Injuries caused by trees are on the rise in Southern California.
A few weeks ago, I discussed a freak accident that happened in Pasadena when a large tree collapsed on a group of school children.
The California Supreme Court yesterday issued a ruling on another case involving a large tree. This one was more tragic.
Cristyn Cordova was driving on Colorado Boulevard, when another car driven by Rostislav Shnayder veered into her lane. Shnayder was drunk; the force of the collision caused Cordova’s car to catapult onto the center median and slam into a large magnolia tree. Cristyn was killed in the collision, as were her three passengers, two of which were her siblings. Shnayder was later convicted of four counts of vehicular manslaughter.
Cristyn’s parents sued the City of Los Angeles, claiming that the magnolia trees that lined the center median were a dangerous condition of public property. They argued that the trees were planted too close to the roadway, such that it was reasonably foreseeable that a car could lose control and slam into one of them.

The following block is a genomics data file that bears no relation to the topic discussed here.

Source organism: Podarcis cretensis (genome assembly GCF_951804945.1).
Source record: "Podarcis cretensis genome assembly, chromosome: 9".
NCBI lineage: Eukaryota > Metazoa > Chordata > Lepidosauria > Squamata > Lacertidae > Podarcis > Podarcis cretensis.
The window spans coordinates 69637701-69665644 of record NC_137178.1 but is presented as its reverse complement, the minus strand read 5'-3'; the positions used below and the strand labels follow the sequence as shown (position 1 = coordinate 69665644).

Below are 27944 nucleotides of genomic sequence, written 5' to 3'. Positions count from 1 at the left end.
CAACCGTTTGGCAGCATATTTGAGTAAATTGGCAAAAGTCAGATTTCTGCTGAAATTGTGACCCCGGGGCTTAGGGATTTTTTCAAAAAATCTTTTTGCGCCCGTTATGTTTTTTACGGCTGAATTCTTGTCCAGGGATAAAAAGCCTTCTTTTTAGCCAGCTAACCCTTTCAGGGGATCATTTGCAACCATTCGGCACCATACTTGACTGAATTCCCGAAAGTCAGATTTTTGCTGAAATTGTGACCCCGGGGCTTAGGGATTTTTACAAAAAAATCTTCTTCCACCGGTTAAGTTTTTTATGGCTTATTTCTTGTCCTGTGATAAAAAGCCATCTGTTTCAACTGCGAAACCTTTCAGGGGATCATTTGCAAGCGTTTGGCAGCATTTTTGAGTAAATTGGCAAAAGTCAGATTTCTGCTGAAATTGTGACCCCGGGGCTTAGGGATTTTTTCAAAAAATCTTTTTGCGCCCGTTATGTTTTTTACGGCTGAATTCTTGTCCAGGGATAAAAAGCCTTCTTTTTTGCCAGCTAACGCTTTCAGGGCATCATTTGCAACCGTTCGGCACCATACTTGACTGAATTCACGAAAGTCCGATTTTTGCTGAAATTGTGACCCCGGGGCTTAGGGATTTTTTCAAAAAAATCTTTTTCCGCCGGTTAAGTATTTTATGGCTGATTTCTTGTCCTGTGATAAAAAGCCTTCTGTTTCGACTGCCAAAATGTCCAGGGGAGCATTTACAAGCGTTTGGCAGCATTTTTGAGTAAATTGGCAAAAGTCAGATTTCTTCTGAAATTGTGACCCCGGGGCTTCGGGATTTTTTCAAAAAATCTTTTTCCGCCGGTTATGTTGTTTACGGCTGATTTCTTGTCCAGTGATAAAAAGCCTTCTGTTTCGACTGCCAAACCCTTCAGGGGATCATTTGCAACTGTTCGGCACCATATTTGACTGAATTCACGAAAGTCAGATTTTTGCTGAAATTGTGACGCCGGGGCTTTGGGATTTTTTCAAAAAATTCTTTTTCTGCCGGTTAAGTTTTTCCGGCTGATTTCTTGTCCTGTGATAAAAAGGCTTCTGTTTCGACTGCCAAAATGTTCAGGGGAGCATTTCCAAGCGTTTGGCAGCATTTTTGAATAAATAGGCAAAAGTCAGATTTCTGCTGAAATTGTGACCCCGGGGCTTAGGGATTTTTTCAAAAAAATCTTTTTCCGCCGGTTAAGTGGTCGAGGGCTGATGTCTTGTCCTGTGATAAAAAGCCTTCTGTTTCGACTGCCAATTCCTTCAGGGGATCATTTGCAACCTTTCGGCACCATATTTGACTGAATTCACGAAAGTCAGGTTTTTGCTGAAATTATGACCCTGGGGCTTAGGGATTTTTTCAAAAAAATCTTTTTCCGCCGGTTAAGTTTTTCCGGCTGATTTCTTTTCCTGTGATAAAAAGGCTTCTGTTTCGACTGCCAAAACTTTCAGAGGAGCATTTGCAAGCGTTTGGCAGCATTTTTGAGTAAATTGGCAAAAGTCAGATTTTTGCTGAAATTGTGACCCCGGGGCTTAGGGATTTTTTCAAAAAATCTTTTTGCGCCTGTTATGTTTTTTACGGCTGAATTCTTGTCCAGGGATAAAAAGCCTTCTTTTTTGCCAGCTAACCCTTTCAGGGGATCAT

The City countered that it was not liable for the tragic deaths because the accident was caused by Shnayder, not the City’s magnolia tree.
The trial court, and Court of Appeals both agreed with the City, and the case was dismissed. Cristyn’s parents appealed all the way to the California Supreme Court, which decided Cordova v. City of Los Angeles yesterday.
The Court provided a lengthy analysis, defining the limits of Government liability, which I’ve also discussed recently.
The Court concluded that determining whether the magnolia tree in this particular case was a dangerous condition of public property is something that the jury must decide. The lower courts improperly dismissed the case before a jury could evaluate the evidence.
This decision is monumental. It will prevent the government in the future from categorically escaping liability in instances where someone else’s negligence precipitated the government’s. More people will be entitled to have their day in court as a result of this decision.
For questions about your case, the Rabbi Lawyer is one phone call away.